Hamilton, New Zealand
Hamilton, New Zealand

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Tannock G.W.,University of Otago | Tannock G.W.,Riddet Institute | Lawley B.,University of Otago | Munro K.,University of Otago | And 8 more authors.
Applied and Environmental Microbiology | Year: 2013

The aim of the study was to compare the compositions of the fecal microbiotas of infants fed goat milk formula to those of infants fed cow milk formula or breast milk as the gold standard. Pyrosequencing of 16S rRNA gene sequences was used in the analysis of the microbiotas in stool samples collected from 90 Australian babies (30 in each group) at 2 months of age. Beta-diversity analysis of total microbiota sequences and Lachnospiraceae sequences revealed that they were more similar in breast milk/goat milk comparisons than in breast milk/cow milk comparisons. The Lachnospiraceae were mostly restricted to a single species (Ruminococcus gnavus) in breast milk-fed and goat milk-fed babies compared to a more diverse collection in cow milkfed babies. Bifidobacteriaceae were abundant in the microbiotas of infants in all three groups. Bifidobacterium longum, Bifidobacterium breve, and Bifidobacterium bifidum were the most commonly detected bifidobacterial species. A semiquantitative PCR method was devised to differentiate between B. longum subsp. longum and B. longum subsp. infantis and was used to test stool samples. B. longum subsp. infantis was seldom present in stools, even of breast milk-fed babies. The presence of B. bifidum in the stools of breast milk-fed infants at abundances greater than 10% of the total microbiota was associated with the highest total abundances of Bifidobacteriaceae. When Bifidobacteriaceae abundance was low, Lachnospiraceae abundances were greater. New information about the composition of the fecal microbiota when goat milk formula is used in infant nutrition was thus obtained. © 2013, American Society for Microbiology.


McDougall S.,Animal Health Center | Supre K.,Ghent University | De Vliegher S.,Ghent University | Haesebrouck F.,Ghent University | And 3 more authors.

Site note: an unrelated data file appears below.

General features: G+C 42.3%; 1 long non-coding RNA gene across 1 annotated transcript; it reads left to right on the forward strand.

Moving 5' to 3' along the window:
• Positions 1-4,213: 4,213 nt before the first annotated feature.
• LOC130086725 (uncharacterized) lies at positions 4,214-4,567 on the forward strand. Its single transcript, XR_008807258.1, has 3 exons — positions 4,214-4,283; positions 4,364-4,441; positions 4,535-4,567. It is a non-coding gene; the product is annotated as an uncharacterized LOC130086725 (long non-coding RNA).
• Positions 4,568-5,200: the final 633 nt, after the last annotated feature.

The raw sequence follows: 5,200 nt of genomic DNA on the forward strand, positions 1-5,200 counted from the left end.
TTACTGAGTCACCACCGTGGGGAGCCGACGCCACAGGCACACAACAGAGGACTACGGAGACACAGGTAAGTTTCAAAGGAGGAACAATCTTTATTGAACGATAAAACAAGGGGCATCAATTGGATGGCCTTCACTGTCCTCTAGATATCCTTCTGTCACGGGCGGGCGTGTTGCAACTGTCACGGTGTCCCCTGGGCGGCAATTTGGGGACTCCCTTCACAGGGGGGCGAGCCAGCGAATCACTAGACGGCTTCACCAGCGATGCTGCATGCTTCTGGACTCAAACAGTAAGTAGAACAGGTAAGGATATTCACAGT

Journal of Dairy Science | Year: 2010

The objectives of the study were to define the sensitivity and specificity of the California Mastitis Test (CMT) in determining the presence of intramammary infection in postpartum dairy goats and to determine whether antibiotic therapy increased bacteriological cure rate and lowered somatic cell count (SCC) compared with untreated controls. A CMT was performed and milk samples were collected for bacteriology from 211 glands of 106 does between 0 and 10 d after kidding. From a population of 3,239 glands from goats in 4 commercial herds, goats with one or both glands with a CMT score of >1 and from which bacteria were isolated were either assigned to be treated with 3 intramammary infusions at 12-h intervals of 75. mg of sodium ampicillin and 250. mg of sodium cloxacillin (n=57 glands) or left as untreated controls (n=49 glands). Milk samples were collected again 14 ± 3 and 21 ± 3 d later for bacteriology and SCC determination. Composite milk yield, goat SCC, length of lactation, and survival data were collected. A partial budget was constructed to assess the cost effectiveness of treatment. At a cut point of greater than trace, the sensitivity, specificity, and positive and negative predictive values of the CMT were 0.74, 0.74, 0.42, and 0.92, respectively. Treatment increased the bacteriological cure rate compared with no treatment [30/57 (53%) vs. 6/49 (12%)], but there was a pathogen by treatment interaction whereby treatment increased cure proportion in glands infected with minor, but not major, pathogens. Treatment reduced the foremilk gland-level SCC [1,595 (95% CI=1,106-2,300) vs. 3,028 (95% CI=2,091-4,385) geometric mean (× 1,000) cells/mL] but not the SCC at goat level [1,596 (95% CI=1,219-2,090) vs. 1,488 (95% CI=1,132-1,955) geometric mean (× 1,000) cells/mL] compared with no treatment. Milk yield, risk of removal from the herd, and length of lactation were not altered by treatment. Treatment resulted in a loss of NZ$20.39/doe. It was concluded that use of the CMT as a screening test resulted in a higher likelihood of finding a gland that would be infected than selecting a gland at random. Treatment increased bacteriological cure rate and reduced SCC at gland level compared with no treatment. However, at goat level, milk yield, SCC, and survival were not altered, resulting in no economic benefit of treatment. © 2010 American Dairy Science Association.

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